Project: Living in Peace Together; No more "Fitna" - no more violence: Reducing religiously motivated violence in Egypt.
Egypt is a predominantly Muslim country with a strong Christian presence. Through the centuries Christians have made important contributions to the country and continue to do so, as political leaders, artists, writers, businessmen etc.
Both Muslims and Christians have worked hand in hand to build their country.
Yet, today we hear about 'Fitna', a word that is used in Egypt to describe tensions between Muslims and Christians in Egypt that are both local, tied to a local conflict or dispute, and periodic. Most Muslims and Christians fortunately have no personal experiences of such tensions but have heard about them from various media. But the tensions media today report about were very uncommon only 30 to 40 years ago.
In the past ten years Egypt has witnessed a greater liberalization of media reporting but this has also made sensationalist media reporting possible. Greater freedoms result in greater responsibilities.
The Center for Arab-West Understanding wants to make its own contribution to a national unity of people from all social and religious backgrounds in Egypt through a project called "No more Fitna." The purpose of this project to strengthen reconciliation efforts whenever local people decide to form a local reconciliation committee.
The Center for Arab-West Understanding is explicitly non-partisan. Its board is therefore composed of Muslims and Christians. It is not linked to any political party or religious grouping. Its objective is to contribute to harmonious relations between Muslims and Christians and it wants to do so through cooperation with all relevant parties in Egypt. The Center for Arab-West Understanding will not ask for reconciliation committees to be formed or ask for certain solutions. Those are decisions local people should make.
Current media reporting:
If we only looked at media reporting we would believe that Egyptians are experiencing frequent tensions throughout the country which is simply not true. This kind of reporting has been rapidly increasing in the past years while it is not at all certain that actual tensions have increased. It is more likely they have become more visible. Some media reporting is so sensationalist that it has actually made tensions worse and thus both tensions and the way they are reported damage social cohesion between peoples belonging to different religious convictions and hamper possibilities for economic development.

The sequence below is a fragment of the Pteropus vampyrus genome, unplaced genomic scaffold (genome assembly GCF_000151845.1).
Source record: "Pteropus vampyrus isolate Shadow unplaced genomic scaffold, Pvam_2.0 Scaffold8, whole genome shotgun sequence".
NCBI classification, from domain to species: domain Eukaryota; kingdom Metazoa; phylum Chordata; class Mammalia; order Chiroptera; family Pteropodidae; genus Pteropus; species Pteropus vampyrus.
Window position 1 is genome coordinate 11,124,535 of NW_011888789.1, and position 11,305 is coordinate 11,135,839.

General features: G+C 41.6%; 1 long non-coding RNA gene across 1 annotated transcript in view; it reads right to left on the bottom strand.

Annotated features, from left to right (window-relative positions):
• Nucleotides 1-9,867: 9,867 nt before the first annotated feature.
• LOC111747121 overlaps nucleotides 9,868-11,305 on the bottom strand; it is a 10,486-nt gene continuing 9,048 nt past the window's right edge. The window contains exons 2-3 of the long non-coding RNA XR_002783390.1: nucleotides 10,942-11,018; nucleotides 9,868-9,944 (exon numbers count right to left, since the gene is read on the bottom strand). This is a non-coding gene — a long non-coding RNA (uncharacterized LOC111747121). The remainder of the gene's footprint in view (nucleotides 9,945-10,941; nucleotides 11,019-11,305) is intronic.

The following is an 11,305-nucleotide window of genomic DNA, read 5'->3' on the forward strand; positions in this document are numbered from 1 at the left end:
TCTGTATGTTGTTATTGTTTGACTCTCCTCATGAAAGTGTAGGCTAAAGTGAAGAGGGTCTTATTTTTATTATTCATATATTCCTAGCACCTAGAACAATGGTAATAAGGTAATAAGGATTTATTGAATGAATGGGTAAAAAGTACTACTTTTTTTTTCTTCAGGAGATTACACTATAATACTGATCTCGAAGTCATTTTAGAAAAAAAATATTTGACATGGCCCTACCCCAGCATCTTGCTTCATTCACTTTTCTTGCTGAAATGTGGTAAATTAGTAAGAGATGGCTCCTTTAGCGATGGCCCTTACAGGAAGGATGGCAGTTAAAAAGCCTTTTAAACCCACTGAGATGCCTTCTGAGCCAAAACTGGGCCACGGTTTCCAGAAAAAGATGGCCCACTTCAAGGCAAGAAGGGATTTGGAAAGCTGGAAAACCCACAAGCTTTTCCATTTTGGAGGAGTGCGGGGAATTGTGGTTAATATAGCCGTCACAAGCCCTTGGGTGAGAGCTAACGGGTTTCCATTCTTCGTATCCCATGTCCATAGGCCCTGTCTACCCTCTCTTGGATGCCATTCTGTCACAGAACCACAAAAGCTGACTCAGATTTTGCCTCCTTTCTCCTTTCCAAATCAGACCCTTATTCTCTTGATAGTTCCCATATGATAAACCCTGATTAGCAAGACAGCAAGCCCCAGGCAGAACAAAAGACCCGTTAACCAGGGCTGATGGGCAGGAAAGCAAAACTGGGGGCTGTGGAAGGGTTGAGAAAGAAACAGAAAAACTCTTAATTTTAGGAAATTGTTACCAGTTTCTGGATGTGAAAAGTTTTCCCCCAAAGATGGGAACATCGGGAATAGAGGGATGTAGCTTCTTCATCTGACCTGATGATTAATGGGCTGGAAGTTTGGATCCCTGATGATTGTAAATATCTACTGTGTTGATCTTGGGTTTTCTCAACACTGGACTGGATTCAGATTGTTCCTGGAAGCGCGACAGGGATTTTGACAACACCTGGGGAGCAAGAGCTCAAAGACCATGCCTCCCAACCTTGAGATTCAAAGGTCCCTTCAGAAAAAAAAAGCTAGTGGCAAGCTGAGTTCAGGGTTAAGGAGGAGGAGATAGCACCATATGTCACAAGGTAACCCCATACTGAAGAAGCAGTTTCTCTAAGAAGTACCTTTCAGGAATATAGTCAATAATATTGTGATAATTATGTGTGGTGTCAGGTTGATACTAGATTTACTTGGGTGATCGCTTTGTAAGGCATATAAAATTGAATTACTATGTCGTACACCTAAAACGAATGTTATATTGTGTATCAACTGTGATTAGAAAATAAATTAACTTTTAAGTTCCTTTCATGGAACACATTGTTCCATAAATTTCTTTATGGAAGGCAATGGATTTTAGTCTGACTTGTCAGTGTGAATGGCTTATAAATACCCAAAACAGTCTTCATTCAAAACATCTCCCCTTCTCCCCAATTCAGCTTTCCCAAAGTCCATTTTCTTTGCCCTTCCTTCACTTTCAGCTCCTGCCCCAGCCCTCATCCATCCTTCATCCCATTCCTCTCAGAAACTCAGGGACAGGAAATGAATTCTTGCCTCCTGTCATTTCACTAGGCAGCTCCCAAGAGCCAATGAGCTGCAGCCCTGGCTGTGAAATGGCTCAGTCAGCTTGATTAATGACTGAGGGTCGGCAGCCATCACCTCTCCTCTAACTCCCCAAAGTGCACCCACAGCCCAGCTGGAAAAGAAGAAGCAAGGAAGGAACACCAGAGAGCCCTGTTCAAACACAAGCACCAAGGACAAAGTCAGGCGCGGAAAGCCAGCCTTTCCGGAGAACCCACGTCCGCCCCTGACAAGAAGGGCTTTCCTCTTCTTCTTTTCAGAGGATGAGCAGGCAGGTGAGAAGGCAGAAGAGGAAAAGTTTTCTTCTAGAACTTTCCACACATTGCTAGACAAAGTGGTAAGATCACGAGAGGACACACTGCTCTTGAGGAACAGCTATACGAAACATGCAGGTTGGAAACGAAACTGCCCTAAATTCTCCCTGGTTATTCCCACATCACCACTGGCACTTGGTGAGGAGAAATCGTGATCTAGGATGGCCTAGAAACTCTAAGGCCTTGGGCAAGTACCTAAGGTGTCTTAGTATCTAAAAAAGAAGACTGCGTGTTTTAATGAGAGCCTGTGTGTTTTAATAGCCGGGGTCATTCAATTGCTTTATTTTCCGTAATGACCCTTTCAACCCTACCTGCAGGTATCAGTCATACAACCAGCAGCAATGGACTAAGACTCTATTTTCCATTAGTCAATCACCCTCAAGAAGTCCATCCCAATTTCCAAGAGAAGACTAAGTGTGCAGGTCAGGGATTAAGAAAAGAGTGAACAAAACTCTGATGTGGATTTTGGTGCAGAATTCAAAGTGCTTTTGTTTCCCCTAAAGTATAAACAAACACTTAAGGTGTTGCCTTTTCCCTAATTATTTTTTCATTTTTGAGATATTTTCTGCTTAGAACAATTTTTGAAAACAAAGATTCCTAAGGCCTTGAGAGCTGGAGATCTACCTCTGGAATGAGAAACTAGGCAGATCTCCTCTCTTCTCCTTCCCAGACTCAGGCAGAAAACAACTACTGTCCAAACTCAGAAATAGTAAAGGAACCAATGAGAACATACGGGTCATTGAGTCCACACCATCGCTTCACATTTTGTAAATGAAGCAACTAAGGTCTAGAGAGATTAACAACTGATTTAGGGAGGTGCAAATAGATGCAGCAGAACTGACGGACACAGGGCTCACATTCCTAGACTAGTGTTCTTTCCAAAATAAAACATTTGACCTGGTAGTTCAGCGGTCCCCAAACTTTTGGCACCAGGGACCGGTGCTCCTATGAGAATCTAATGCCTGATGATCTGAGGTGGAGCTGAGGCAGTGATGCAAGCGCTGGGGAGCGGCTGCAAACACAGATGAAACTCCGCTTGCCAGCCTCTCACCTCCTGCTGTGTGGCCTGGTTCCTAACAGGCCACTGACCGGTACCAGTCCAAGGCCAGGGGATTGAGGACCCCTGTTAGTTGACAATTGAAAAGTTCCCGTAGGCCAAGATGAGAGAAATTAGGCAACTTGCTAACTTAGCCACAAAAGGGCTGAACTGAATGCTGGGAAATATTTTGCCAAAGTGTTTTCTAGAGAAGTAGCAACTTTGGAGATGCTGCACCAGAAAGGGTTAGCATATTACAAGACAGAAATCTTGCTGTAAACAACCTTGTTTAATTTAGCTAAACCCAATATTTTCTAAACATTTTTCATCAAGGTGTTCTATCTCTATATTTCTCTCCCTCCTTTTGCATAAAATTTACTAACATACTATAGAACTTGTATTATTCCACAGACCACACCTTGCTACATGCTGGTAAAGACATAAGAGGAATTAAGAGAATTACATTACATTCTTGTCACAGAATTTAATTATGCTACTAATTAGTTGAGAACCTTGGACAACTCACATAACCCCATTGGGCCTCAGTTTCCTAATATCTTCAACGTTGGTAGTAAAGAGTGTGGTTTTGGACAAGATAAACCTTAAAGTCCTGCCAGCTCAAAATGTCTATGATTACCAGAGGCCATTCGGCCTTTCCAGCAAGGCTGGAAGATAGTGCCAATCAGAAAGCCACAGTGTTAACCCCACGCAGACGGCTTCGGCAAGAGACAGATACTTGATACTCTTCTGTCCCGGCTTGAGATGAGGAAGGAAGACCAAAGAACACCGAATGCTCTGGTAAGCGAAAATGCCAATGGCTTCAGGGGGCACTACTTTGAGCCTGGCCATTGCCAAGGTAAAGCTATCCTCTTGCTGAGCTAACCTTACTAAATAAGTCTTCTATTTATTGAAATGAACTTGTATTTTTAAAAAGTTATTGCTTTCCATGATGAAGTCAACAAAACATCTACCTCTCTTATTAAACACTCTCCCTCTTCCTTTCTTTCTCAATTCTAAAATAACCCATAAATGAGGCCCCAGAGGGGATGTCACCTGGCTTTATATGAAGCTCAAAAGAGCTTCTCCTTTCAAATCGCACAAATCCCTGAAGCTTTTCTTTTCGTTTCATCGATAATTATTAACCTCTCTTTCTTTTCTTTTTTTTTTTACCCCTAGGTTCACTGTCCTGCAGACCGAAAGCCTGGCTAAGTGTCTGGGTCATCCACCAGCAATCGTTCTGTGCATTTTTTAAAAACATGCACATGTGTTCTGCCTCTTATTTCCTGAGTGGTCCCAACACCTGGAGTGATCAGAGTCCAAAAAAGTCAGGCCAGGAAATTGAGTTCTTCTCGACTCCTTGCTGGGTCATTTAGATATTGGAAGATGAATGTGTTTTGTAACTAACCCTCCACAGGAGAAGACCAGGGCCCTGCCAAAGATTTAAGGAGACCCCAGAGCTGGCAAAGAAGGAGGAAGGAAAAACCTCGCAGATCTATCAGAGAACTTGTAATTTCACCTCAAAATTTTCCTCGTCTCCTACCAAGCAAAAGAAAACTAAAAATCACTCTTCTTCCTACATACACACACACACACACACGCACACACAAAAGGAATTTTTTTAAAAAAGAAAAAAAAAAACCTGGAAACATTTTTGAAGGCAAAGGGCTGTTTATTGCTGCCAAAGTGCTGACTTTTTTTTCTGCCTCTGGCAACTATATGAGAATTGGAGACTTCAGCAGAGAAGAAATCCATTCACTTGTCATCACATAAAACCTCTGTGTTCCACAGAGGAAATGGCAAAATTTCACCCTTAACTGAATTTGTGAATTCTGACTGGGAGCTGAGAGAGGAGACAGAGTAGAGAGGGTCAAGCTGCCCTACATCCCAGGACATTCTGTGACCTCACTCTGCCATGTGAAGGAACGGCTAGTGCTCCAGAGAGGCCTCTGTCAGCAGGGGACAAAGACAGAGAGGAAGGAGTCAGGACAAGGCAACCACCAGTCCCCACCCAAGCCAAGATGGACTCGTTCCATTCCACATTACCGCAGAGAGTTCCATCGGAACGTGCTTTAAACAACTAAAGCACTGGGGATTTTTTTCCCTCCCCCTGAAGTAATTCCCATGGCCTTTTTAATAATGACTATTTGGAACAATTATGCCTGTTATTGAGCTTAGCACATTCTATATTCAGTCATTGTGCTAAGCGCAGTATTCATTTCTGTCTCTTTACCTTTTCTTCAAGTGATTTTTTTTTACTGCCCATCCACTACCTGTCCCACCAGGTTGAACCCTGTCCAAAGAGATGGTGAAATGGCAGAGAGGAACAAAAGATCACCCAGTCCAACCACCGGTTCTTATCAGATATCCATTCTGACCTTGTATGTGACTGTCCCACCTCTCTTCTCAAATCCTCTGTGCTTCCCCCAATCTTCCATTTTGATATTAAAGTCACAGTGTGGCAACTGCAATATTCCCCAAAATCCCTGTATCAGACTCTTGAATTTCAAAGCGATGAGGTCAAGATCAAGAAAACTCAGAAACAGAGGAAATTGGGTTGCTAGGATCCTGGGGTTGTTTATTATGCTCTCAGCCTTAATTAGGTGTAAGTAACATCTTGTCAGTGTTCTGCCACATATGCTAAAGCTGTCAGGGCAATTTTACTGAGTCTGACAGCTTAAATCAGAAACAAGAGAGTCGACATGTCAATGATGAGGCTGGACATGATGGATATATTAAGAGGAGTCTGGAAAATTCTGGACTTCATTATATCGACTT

Most tensions are petty conflicts that one finds in all countries between neighbors but some can get out of hand and then violence is used whereby fights often take place along tribal divides. The police often intervene to stop parties from fighting each other. But the causes of these conflicts are often insufficiently addressed which makes it possible for them to recur.
Egyptians of all religious convictions want this 'fitna' to be stopped and hence the project name 'No more fitna.'
Fitna or sectarian tensions usually start around non-religious issues but can well develop into sectarian conflicts that not only divide the conflicting parties but because they have obtained a religious nature add to a widespread feeling among common Christians that they are persecuted and a widespread feeling among Muslims that Christians are exaggerating.
Many of these incidents and case studies have been described in detail in AWR reports, see for an overview of AWR reports, http://d1216222.u107.securedc.com/awr-reports.php
We believe that addressing local religious tensions can be successful if it is linked to the traditional Egyptian approach of reconciliation meetings. These meetings are currently often not very effective but research done by Arab-West Report shows that these meetings can be made more effective if Egyptians are better prepared to address conflicts in their society. Reducing religious tensions in Egypt is expected to have a positive effect on economic development in Egypt
Subjects that triggered this religiously motivated violence often include: